The Review

January 2018 Issue


Rail Franchises, Competition and Public Service

The use of franchises to deliver rail services has raised major problems. Franchises restrict competition in the market, competitive bidding for franchises has met with difficulties, and agreements are highly stipulative and do not achieve flexibility or innovation opportunities. For the future in the UK, possibilities include greater use of competition, a return to public ownership, regionalisation, and the use of concessions with limited risk transfer to secure stability.

Tony Prosser and Luke Butler

The Promise and Perils of Crowdfunding: Between Corporate Finance and Consumer Contracts

‘Crowdfunding’ is a burgeoning phenomenon, with a diversity of contracting practices that occupy a hinterland between existing regimes of securities law and consumer contract law. While crowdfunding poses real risks for funders, the classical regulatory techniques of securities and consumer law provide an ineffective response. Market mechnisms may provide meaningful protection, and this article argues for an initially permissive regulatory approach.

John Armour and Luca Enriques

The Dynamics of Enduring Property Relationships in Land

This article proposes a new way of looking at property relationships, focusing on property rights in land which are consensual in origin. Recognising both the temporal and spatial dimensions of land, the dynamics approach reflects the fact that most property relationships are lived relationships, and acknowledges the diverse range of legal, regulatory, social and commercial norms that shape property relations.

Sarah Blandy, Susan Bright and Sarah Nield


Universal Credit, ‘Positive Citizenship’, and the Working Poor: Squaring the Eternal Circle?

This article examines the potential effects of the Welfare Reform Act 2012, which illustrates new modes of thought and ideology underlying the British welfare state. The introduction of the ‘Universal Credit’ has the potential to solve the ‘poverty trap’, where claimants are better off in receipt of welfare benefits rather than engaging with employment, and may assist low-paid individuals into ‘positive’ citizenship. However, the practicalities of implementing Universal Credit might undermine legislators’ ambitions.

Philip M Larkin


Frozen Corpses and Feuding Parents: Re JS (Disposal of Body)

In October 2016, a dying teenager won the legal right to have her remains cryogenically frozen and stored indefinitely in an American clinic. The cryonics aspect was novel, posing questions around the legality of this particular method of corpse ‘disposal’ in the UK and the processes involved. More significantly, the case raises other substantive legal issues around the fate of the dead, including the status of funeral instructions under English law, and how courts adjudicate parental disputes over the funeral arrangements for a dead child.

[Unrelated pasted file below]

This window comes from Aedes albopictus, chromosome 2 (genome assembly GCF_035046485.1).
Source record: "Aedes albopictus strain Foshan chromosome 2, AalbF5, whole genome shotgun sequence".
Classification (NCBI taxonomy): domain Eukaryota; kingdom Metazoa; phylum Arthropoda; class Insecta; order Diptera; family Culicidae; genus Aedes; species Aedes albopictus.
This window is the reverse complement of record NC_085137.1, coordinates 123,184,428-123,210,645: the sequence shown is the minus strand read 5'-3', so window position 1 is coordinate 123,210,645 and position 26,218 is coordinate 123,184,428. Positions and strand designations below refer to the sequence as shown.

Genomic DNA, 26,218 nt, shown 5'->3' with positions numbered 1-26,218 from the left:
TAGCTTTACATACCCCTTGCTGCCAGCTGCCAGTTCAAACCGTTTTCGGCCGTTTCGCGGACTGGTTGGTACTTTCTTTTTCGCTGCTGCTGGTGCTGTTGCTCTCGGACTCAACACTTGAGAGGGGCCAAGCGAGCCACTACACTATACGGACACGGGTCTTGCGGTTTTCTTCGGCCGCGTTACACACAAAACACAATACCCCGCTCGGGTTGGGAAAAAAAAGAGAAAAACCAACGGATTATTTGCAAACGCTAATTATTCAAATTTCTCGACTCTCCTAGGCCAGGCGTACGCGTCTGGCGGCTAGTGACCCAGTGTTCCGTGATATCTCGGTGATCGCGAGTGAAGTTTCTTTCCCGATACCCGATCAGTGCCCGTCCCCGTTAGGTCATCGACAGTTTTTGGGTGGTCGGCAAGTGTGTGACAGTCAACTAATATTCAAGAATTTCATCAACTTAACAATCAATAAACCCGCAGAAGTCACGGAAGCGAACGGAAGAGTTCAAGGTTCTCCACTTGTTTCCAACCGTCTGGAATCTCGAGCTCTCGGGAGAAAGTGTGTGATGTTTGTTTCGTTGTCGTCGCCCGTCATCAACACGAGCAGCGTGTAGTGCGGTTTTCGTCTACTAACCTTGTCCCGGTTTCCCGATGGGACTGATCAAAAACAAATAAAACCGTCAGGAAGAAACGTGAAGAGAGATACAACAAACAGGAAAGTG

Heather Conway

On the Relations between Agent and Principal: Angove's Pty Ltd v Bailey

In Angove's Pty Ltd v Bailey the Supreme Court faced ‘two important and controversial questions of commercial law’: whether an agent's authority could ever be ‘irrevocable’, and whether the receipt of money by an imminent insolvent could ever give rise to a constructive trust of that sum. This note supports the UKSC's affirmative conclusions in principle, but argues that the court's reasoning, especially in answering the second question, leaves much to be desired.

Julius A W Grower

review article

In Defence of Constitutional Law

Modern thinkers are aware of the old dilemma between liberty and authority. But liberty and authority can come into conflict because any majority, however momentary or opportunistic, can become a threat to a minority. But if a constitution exists because of the authorisation of the majority, then how can it block what the majority desires? When constitutional law is exposed to arbitrariness and to incoherence, how can we defend constitutional law?

Pavlos Eleftheriadis

book reviews

Review of Ross Buckley, Emilios Avgouleas and Douglas Arner (eds), Reconceptualising Global Finance and its Regulation, Cambridge: Cambridge University Press, 2016, 484 pp, hb £89.99.

Global regulatory reforms in the global financial system after the 2008 crisis do not seem to have been as effective as they might have been. Yet, as fittingly observed in the book under review, none of these reform efforts seem to have given rise to truly fundamental changes to existing financial regulation. The reason lies, as the book argues, in the lack of a real fundamental and systematic rethinking of financial regulation on a global level.

Cheng-Yun Tsang

Review of Hannah Quirk, The Rise and Fall of the Right of Silence, Abingdon: Routledge, 2017, xviii + 232 pp, hb £110.00.

One of the most controversial developments in the law of criminal evidence and procedure in England and Wales in recent decades has been the legislative erosion of the right of silence. This book is the only work (at least in recent times) that aims to focus squarely on the right and to provide a comprehensive coverage of it, rather than to take a broader sweep.

Andrew L-T Choo

The Review

Published January 2018
Frequency Bi-Monthly
Volume 81
Issue 1
Print ISSN 0026-7961
Online ISSN 1468-2230

Virtual Issues

Virtual Issues contain curated content drawn from the MLR